Harvard Business School professor Teresa M. Amabile asked 238 professionals to keep diaries of their "inner work lives" while engaged in research and development projects. She and co-author Steven Kramer detail their findings in The Progress Principle: Using Small Wins to Ignite Joy, Engagement, and Creativity at Work. She spoke with Inc. editor at large Leigh Buchanan.
What is "inner work life," and why is it so important?
Inner work life is the combination of emotions, perceptions, and motivations that people experience during their workdays. We discovered that on those days when people had positive inner work lives, they were more likely to be creative and productive.
What affects the quality of inner work life?
When we looked at the diary entries--and we had more than 12,000--what stood out above everything else on people's best days was that they were able to move forward in their work, even if it was just an incremental step forward. That had a huge positive impact on their motivation.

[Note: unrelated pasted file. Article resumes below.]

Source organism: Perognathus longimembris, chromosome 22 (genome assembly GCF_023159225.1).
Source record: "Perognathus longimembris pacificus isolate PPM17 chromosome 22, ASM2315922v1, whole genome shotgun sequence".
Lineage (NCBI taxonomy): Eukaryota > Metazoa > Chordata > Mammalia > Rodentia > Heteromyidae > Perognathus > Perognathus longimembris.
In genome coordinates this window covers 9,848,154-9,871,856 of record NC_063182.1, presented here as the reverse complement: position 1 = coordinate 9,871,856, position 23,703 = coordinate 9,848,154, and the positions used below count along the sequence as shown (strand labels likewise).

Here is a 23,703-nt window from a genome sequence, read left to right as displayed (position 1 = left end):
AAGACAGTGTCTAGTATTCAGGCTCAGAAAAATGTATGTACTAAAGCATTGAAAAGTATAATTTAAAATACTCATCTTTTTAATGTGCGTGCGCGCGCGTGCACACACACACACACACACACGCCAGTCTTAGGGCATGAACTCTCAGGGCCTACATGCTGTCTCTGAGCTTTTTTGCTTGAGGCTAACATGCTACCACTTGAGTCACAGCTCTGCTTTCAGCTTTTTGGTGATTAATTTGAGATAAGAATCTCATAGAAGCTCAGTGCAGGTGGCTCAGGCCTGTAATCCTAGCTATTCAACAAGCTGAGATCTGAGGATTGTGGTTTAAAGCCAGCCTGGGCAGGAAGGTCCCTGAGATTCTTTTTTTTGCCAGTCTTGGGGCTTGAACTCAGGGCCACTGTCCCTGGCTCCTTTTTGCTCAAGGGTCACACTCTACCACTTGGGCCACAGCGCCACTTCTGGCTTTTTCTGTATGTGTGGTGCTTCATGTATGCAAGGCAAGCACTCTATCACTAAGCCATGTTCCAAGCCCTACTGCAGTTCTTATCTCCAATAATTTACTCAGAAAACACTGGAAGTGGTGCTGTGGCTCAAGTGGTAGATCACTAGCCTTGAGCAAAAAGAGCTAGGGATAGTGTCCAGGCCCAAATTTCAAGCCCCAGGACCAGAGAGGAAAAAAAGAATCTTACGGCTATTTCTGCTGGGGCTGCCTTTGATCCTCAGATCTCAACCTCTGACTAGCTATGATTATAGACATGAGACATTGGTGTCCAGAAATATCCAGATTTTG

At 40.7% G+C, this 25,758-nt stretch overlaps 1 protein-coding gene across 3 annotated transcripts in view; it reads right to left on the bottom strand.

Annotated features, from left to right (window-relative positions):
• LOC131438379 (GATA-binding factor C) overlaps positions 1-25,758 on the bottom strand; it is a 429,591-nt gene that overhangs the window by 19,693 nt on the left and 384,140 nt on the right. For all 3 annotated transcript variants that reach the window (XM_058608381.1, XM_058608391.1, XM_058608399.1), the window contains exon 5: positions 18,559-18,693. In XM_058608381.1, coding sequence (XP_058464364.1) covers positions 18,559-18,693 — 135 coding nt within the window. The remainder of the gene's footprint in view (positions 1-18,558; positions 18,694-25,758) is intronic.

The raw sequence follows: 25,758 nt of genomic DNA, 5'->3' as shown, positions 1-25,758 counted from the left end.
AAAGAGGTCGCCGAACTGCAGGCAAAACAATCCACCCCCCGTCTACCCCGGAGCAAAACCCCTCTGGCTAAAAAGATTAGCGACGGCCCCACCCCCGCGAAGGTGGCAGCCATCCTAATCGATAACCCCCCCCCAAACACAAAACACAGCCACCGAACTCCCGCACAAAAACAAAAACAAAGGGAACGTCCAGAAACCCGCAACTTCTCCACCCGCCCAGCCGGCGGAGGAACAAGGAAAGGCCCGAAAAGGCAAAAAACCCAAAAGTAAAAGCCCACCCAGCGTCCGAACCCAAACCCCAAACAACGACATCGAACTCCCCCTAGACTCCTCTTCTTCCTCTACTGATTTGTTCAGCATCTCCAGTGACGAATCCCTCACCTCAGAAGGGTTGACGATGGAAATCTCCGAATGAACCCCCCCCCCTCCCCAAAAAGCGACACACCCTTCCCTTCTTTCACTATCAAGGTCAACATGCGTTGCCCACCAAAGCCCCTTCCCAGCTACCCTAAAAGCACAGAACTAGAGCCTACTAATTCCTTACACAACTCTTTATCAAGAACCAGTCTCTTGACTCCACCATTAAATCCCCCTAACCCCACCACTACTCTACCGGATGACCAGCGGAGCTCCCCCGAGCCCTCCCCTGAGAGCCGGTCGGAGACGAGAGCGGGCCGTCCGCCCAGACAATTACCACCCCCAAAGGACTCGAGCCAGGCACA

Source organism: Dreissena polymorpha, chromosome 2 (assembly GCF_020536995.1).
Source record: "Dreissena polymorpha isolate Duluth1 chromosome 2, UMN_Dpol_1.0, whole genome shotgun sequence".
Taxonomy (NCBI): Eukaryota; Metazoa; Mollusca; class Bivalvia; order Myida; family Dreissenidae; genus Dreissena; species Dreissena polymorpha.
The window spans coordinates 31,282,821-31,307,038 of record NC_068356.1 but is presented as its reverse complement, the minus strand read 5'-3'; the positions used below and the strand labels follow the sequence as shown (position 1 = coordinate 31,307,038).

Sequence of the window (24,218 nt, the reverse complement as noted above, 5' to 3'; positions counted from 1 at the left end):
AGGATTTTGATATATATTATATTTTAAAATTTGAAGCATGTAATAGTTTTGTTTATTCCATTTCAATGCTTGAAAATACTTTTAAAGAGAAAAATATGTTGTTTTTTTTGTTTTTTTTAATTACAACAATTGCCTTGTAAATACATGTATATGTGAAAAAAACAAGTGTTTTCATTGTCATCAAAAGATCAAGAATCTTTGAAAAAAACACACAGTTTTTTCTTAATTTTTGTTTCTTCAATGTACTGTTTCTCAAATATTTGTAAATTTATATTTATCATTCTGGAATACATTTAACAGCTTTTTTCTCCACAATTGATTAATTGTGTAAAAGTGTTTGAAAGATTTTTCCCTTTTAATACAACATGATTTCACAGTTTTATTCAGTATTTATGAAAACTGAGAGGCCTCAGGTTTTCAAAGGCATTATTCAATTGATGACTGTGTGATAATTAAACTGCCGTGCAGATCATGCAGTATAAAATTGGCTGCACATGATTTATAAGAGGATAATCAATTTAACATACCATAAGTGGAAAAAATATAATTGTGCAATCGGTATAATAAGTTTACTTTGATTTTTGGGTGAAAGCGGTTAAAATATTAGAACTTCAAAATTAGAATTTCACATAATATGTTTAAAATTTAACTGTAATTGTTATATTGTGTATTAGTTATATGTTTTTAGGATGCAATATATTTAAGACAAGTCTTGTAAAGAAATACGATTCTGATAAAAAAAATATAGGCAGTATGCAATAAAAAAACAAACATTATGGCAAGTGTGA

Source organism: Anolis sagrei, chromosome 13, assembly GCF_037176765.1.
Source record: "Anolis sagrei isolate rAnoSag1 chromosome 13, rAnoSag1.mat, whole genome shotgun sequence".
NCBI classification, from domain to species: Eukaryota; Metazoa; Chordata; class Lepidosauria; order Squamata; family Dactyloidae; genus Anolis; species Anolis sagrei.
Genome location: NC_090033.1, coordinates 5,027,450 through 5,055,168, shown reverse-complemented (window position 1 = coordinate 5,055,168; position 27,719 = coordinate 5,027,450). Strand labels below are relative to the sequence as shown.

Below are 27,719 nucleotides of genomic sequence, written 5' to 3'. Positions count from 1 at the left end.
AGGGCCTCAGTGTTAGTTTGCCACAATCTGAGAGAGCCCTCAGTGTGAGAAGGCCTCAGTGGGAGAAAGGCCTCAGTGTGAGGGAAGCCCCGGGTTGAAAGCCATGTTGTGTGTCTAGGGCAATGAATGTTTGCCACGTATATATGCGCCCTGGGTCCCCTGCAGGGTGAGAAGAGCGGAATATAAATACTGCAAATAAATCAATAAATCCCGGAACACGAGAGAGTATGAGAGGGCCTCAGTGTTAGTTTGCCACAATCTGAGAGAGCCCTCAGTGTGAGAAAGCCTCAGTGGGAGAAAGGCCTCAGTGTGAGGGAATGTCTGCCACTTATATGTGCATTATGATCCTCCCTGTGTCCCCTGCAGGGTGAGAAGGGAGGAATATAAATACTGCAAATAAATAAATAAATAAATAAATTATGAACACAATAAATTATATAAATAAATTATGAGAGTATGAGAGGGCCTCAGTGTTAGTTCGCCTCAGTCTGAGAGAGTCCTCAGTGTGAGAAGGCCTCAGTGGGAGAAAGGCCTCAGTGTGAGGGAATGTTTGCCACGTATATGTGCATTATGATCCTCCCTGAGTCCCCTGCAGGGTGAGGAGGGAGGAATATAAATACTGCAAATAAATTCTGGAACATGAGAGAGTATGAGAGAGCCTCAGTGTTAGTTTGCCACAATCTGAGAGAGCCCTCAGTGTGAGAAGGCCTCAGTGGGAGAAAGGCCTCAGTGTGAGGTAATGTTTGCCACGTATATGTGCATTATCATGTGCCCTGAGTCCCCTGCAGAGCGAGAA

Are managers aware of this?
After we did this study, we surveyed nearly 700 managers, asking them to rank five employee motivators, including recognition and incentives. Progress came in dead last.
What should managers do?
Managers have to pay attention to whether employees are making steady progress, and if not, why not. Do they have clear goals and autonomy about how to pursue those goals? Do they have sufficient resources? There's a big payoff to spending a few minutes a day studying what is going on.